As one who has often worked as a public-facing, customer service-oriented worker, I believe that, in the interest of assuring the public of the company's safety (for both its workers AND customers), all of this level of worker must be vaccinated. Because yes, it's a public health issue of the highest import.
But there is one part of this process we are not talking about. That of still requiring even vaccinated workers to wear masks while working. There are a few reasons given why this is being required, and they make some sense.
However there's a downside not being considered: the possibility of this creating a sort of third class of individual. Of the masked worker shown as being "threatened" by visitors or as a "threat" to them.
And for a vaccinated worker (aside from those who may work in close contact with foodstuffs), why place them in such a troubling middle ground? And one where, assuredly, visitors see them as masked and separate. Which is remarkably unfair, when one has done the same due diligence as patrons. If (vaxxed) Jane Shopper can breathe freely, so should (vaxxed) Joe Worker.
I agree with all the esteemed commentators, in that this particular study seems unnecessary. However, it could be that it's a wrong study, but headed in a more right direction.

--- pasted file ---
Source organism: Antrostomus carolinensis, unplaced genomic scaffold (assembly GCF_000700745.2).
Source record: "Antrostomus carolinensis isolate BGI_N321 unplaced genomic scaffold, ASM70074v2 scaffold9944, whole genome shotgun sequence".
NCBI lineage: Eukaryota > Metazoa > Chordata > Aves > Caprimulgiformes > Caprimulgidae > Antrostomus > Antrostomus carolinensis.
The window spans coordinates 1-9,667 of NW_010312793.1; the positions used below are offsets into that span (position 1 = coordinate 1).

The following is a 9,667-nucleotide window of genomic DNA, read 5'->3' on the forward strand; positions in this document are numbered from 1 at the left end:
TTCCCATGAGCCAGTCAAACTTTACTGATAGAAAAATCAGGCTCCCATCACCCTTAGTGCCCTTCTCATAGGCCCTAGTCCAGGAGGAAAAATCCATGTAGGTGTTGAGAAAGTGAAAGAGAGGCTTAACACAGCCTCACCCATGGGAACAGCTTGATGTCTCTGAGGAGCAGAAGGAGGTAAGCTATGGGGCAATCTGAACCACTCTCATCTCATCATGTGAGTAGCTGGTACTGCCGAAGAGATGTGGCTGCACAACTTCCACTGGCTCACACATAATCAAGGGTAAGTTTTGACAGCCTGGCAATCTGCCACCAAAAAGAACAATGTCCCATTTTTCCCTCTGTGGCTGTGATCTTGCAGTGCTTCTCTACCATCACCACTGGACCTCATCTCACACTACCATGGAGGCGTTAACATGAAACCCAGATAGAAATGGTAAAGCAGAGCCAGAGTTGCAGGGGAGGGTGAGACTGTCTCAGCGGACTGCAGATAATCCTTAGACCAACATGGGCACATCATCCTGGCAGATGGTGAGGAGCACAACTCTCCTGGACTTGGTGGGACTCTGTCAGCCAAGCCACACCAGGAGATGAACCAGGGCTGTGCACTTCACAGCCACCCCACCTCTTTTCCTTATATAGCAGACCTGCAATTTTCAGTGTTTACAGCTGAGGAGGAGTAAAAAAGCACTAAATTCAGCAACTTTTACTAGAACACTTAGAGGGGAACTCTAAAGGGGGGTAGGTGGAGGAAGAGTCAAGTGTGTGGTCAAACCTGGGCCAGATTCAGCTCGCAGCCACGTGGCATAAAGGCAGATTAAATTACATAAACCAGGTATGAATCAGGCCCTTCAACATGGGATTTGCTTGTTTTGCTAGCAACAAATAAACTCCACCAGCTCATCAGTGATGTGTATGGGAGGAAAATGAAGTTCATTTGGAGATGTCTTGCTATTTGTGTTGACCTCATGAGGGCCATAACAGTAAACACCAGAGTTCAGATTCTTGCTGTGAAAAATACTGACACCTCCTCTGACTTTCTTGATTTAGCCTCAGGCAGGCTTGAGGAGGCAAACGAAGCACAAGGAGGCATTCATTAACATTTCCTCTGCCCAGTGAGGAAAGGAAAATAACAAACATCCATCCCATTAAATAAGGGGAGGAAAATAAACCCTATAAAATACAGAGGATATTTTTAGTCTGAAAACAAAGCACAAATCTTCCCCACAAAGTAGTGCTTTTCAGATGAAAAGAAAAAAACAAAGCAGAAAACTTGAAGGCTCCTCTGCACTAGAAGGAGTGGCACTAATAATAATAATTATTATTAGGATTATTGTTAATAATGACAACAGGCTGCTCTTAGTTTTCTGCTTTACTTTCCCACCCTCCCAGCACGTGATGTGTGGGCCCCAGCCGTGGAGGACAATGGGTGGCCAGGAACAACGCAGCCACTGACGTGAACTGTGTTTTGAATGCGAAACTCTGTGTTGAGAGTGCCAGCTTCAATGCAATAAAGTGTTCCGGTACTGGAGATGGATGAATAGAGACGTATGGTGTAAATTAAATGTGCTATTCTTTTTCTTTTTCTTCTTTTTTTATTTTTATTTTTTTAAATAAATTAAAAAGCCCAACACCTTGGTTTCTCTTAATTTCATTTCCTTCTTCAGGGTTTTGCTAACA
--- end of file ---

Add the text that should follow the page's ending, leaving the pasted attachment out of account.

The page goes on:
What I believe is a vastly more interesting and related conversation (and possible survey) is in how so many current companies are having to deal with naming the products they make as "gender neutral," "unisex," and/or "racially sensitive." And at a time when it is still rather obvious that mainstream consumers continue to need verbal as well as visual cues to help them make (better or worse?) choices. Or at least ones they'll feel comfortable making.
I say this after having worked (and working) for many makers of goods that do, indeed, have feminine, masculine, and sometimes non-gender-specific aspects which are enhanced (made more alluring) with a well-chosen name. Examples: Cleo for a cat-eye sunglass or stripe-y blouse, and "cherry blossom" pink or "Congo" green for geo-physical references.